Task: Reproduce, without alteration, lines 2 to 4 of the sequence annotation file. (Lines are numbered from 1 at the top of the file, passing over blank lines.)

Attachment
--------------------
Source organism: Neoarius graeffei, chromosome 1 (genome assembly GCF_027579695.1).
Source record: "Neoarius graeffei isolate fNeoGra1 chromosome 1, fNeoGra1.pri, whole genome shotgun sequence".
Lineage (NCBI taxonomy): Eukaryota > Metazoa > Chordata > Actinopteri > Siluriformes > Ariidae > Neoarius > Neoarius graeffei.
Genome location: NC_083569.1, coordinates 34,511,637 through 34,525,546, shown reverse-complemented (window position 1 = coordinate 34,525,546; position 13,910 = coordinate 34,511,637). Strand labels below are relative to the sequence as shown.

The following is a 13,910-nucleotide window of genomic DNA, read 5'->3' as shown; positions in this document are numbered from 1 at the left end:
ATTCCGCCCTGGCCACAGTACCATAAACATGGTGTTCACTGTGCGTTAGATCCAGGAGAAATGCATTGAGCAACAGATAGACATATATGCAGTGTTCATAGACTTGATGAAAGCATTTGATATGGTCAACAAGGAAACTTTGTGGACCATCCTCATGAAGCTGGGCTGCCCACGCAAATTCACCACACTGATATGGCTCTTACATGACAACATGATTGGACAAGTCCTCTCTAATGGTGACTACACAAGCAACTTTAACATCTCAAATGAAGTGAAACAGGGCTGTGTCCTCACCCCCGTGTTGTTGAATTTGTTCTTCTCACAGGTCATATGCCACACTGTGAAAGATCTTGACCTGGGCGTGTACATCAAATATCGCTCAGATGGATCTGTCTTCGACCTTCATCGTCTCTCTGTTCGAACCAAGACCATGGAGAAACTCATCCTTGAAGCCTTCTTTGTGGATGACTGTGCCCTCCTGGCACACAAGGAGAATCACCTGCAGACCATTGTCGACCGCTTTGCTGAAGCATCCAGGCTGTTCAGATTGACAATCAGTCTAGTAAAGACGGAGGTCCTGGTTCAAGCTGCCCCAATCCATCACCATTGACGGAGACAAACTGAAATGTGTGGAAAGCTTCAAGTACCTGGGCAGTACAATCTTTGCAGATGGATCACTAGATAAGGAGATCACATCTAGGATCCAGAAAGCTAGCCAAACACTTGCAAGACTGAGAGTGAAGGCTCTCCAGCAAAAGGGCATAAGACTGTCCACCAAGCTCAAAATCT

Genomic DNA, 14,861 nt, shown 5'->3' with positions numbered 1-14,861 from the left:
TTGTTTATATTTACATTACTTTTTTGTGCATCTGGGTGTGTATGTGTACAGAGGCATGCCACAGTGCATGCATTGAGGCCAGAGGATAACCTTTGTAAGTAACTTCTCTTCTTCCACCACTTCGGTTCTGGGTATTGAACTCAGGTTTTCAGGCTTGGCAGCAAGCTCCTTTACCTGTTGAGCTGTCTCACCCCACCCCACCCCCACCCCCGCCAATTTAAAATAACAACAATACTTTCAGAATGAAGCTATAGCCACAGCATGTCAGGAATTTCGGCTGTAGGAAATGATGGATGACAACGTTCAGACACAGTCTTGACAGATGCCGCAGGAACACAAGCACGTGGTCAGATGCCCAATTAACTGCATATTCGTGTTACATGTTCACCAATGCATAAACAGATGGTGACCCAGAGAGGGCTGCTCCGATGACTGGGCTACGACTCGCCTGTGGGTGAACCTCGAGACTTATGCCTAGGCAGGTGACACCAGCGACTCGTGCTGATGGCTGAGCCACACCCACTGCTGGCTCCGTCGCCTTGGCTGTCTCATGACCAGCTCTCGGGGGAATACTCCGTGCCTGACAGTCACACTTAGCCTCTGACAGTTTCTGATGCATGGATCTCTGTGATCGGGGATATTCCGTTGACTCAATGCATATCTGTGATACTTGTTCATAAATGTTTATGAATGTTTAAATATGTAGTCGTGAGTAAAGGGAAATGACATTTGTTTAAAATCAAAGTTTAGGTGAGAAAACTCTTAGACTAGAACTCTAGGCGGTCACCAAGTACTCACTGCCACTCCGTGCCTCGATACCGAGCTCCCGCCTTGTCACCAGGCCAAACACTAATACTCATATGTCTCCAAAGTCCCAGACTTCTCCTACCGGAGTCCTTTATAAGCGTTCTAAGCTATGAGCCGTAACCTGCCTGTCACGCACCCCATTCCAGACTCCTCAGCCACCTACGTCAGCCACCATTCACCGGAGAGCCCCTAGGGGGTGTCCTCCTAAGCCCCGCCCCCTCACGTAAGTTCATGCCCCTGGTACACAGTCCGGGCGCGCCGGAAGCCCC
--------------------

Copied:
Source record: "Neoarius graeffei isolate fNeoGra1 chromosome 1, fNeoGra1.pri, whole genome shotgun sequence".
Lineage (NCBI taxonomy): Eukaryota > Metazoa > Chordata > Actinopteri > Siluriformes > Ariidae > Neoarius > Neoarius graeffei.
Genome location: NC_083569.1, coordinates 34,511,637 through 34,525,546, shown reverse-complemented (window position 1 = coordinate 34,525,546; position 13,910 = coordinate 34,511,637). Strand labels below are relative to the sequence as shown.